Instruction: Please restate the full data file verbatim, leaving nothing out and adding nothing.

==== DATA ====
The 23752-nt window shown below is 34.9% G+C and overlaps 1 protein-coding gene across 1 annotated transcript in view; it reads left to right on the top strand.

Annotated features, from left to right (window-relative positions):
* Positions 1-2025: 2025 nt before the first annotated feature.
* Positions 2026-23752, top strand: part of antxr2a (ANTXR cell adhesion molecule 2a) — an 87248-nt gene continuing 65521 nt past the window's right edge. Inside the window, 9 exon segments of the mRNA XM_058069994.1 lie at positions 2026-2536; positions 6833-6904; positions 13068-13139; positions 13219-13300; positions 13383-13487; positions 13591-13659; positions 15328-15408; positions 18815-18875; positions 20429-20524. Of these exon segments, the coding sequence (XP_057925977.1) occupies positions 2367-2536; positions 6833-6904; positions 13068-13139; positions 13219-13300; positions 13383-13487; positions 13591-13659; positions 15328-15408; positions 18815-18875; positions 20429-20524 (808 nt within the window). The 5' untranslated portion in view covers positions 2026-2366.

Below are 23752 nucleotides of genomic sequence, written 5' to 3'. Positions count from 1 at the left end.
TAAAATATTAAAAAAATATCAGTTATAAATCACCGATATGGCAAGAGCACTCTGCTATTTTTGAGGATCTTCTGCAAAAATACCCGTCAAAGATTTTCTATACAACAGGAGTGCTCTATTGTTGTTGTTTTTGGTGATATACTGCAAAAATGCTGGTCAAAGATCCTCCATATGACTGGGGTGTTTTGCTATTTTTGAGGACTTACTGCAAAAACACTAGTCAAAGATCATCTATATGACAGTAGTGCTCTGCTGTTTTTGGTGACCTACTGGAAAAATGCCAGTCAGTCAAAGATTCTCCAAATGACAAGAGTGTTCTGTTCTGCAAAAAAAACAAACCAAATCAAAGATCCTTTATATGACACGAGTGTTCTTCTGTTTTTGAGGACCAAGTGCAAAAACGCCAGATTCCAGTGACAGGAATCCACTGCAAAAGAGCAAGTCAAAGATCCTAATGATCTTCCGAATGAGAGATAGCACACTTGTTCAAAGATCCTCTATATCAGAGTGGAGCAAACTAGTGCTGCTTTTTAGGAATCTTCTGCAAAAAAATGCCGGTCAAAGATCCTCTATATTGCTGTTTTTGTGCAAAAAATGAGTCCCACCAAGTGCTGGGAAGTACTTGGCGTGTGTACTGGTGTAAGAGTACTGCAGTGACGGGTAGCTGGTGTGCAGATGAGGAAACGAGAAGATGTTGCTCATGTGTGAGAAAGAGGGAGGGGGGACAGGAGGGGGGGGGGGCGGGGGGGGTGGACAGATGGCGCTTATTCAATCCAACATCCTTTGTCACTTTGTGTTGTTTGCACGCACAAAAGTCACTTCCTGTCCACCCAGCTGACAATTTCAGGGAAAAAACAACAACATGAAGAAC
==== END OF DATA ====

The 23752-nt window shown below is 34.9% G+C and overlaps 1 protein-coding gene across 1 annotated transcript in view; it reads left to right on the top strand.

Annotated features, from left to right (window-relative positions):
* Positions 1-2025: 2025 nt before the first annotated feature.
* Positions 2026-23752, top strand: part of antxr2a (ANTXR cell adhesion molecule 2a) — an 87248-nt gene continuing 65521 nt past the window's right edge. Inside the window, 9 exon segments of the mRNA XM_058069994.1 lie at positions 2026-2536; positions 6833-6904; positions 13068-13139; positions 13219-13300; positions 13383-13487; positions 13591-13659; positions 15328-15408; positions 18815-18875; positions 20429-20524. Of these exon segments, the coding sequence (XP_057925977.1) occupies positions 2367-2536; positions 6833-6904; positions 13068-13139; positions 13219-13300; positions 13383-13487; positions 13591-13659; positions 15328-15408; positions 18815-18875; positions 20429-20524 (808 nt within the window). The 5' untranslated portion in view covers positions 2026-2366.

Below are 23752 nucleotides of genomic sequence, written 5' to 3'. Positions count from 1 at the left end.
TAAAATATTAAAAAAATATCAGTTATAAATCACCGATATGGCAAGAGCACTCTGCTATTTTTGAGGATCTTCTGCAAAAATACCCGTCAAAGATTTTCTATACAACAGGAGTGCTCTATTGTTGTTGTTTTTGGTGATATACTGCAAAAATGCTGGTCAAAGATCCTCCATATGACTGGGGTGTTTTGCTATTTTTGAGGACTTACTGCAAAAACACTAGTCAAAGATCATCTATATGACAGTAGTGCTCTGCTGTTTTTGGTGACCTACTGGAAAAATGCCAGTCAGTCAAAGATTCTCCAAATGACAAGAGTGTTCTGTTCTGCAAAAAAAACAAACCAAATCAAAGATCCTTTATATGACACGAGTGTTCTTCTGTTTTTGAGGACCAAGTGCAAAAACGCCAGATTCCAGTGACAGGAATCCACTGCAAAAGAGCAAGTCAAAGATCCTAATGATCTTCCGAATGAGAGATAGCACACTTGTTCAAAGATCCTCTATATCAGAGTGGAGCAAACTAGTGCTGCTTTTTAGGAATCTTCTGCAAAAAAATGCCGGTCAAAGATCCTCTATATTGCTGTTTTTGTGCAAAAAATGAGTCCCACCAAGTGCTGGGAAGTACTTGGCGTGTGTACTGGTGTAAGAGTACTGCAGTGACGGGTAGCTGGTGTGCAGATGAGGAAACGAGAAGATGTTGCTCATGTGTGAGAAAGAGGGAGGGGGGACAGGAGGGGGGGGGGGCGGGGGGGGTGGACAGATGGCGCTTATTCAATCCAACATCCTTTGTCACTTTGTGTTGTTTGCACGCACAAAAGTCACTTCCTGTCCACCCAGCTGACAATTTCAGGGAAAAAACAACAACATGAAGAAC